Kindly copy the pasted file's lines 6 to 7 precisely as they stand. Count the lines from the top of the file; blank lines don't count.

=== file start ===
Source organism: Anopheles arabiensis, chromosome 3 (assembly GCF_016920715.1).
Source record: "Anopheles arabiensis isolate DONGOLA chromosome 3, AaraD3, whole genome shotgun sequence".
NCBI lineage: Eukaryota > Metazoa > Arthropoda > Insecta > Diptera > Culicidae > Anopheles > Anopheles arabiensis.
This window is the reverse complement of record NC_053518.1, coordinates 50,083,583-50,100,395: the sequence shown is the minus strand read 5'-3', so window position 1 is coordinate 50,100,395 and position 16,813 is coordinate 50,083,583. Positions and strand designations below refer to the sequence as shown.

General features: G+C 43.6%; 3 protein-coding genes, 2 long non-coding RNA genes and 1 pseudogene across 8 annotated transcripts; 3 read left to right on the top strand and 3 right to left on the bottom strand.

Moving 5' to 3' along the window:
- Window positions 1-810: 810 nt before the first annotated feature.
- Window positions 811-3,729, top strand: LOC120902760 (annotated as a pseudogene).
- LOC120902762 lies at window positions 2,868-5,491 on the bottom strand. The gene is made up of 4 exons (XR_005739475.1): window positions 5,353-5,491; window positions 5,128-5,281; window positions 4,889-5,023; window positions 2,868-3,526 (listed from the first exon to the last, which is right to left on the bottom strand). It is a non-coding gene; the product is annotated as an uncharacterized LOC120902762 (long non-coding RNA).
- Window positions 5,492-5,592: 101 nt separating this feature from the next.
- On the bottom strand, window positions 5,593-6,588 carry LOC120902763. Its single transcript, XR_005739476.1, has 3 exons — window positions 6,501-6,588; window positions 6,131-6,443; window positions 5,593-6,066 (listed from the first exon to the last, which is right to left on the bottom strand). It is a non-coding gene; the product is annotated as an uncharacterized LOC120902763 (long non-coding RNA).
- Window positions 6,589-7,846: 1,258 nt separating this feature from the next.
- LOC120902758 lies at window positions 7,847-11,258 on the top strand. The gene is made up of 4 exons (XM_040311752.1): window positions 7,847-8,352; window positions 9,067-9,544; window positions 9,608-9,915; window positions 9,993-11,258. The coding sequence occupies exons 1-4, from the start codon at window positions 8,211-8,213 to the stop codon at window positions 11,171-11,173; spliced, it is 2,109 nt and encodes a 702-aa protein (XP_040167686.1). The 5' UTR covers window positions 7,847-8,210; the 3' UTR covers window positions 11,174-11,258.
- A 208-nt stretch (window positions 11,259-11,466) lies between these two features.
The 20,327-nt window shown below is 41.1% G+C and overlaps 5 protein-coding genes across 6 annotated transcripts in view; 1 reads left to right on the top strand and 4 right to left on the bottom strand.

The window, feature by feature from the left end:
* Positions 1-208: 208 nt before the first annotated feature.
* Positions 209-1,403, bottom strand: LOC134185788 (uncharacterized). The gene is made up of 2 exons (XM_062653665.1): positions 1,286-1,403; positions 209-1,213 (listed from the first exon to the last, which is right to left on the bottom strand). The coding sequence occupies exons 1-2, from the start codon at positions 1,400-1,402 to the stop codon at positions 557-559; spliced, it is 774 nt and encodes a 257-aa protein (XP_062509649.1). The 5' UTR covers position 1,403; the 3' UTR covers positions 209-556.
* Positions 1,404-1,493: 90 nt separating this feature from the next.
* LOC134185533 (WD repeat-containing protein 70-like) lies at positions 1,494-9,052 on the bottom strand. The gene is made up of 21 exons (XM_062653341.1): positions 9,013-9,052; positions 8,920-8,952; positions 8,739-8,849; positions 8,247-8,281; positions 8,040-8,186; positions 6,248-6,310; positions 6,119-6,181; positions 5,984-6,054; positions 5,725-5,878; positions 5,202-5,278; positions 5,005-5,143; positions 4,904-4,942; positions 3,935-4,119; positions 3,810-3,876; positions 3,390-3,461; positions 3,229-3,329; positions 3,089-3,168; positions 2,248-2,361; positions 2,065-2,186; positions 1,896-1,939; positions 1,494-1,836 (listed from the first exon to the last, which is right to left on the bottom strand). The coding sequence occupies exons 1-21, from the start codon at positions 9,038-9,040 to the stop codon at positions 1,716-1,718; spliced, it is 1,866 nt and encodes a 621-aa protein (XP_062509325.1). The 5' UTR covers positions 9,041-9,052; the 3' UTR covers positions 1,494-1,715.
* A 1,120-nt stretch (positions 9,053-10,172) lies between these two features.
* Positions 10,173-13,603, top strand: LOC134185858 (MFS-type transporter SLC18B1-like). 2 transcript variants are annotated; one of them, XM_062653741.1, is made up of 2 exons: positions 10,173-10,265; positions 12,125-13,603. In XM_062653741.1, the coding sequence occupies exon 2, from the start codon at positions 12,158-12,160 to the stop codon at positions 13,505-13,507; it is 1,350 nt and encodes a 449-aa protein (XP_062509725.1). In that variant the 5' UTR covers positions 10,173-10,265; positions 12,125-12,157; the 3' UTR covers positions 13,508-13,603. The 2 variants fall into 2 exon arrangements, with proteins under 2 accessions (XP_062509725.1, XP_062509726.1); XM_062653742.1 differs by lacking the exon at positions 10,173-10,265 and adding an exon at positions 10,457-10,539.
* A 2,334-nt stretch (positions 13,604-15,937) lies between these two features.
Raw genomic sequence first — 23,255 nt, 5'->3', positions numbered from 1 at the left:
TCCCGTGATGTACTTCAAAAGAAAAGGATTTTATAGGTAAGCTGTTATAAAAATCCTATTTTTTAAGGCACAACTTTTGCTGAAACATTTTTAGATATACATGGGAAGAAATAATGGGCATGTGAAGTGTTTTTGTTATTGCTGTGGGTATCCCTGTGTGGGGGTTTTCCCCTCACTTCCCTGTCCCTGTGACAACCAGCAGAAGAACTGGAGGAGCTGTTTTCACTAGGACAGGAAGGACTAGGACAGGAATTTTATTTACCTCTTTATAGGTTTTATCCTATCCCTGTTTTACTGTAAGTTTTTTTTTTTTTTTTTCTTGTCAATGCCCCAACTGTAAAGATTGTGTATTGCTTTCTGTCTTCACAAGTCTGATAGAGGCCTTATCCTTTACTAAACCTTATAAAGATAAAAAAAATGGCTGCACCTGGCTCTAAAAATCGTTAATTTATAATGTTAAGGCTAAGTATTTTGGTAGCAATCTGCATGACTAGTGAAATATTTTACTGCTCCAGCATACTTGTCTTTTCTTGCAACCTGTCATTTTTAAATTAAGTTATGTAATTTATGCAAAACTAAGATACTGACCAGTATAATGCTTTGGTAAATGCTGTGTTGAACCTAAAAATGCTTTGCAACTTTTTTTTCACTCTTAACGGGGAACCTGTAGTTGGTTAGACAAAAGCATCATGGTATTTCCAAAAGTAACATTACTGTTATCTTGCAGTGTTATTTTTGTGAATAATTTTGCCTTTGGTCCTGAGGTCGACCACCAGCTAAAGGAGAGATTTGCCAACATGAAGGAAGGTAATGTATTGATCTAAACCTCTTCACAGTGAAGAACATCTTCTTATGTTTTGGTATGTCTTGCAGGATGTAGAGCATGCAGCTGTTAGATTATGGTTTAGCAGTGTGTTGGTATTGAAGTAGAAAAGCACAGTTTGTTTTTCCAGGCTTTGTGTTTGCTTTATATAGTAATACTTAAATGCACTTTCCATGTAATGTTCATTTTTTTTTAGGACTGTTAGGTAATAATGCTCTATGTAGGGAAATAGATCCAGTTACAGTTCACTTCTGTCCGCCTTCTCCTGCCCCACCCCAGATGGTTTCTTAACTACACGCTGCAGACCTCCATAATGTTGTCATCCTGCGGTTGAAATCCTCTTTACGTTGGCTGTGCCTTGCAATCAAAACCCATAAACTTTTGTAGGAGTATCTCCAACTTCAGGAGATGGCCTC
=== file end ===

Moving 5' to 3' along the window:
- Window positions 1-810: 810 nt before the first annotated feature.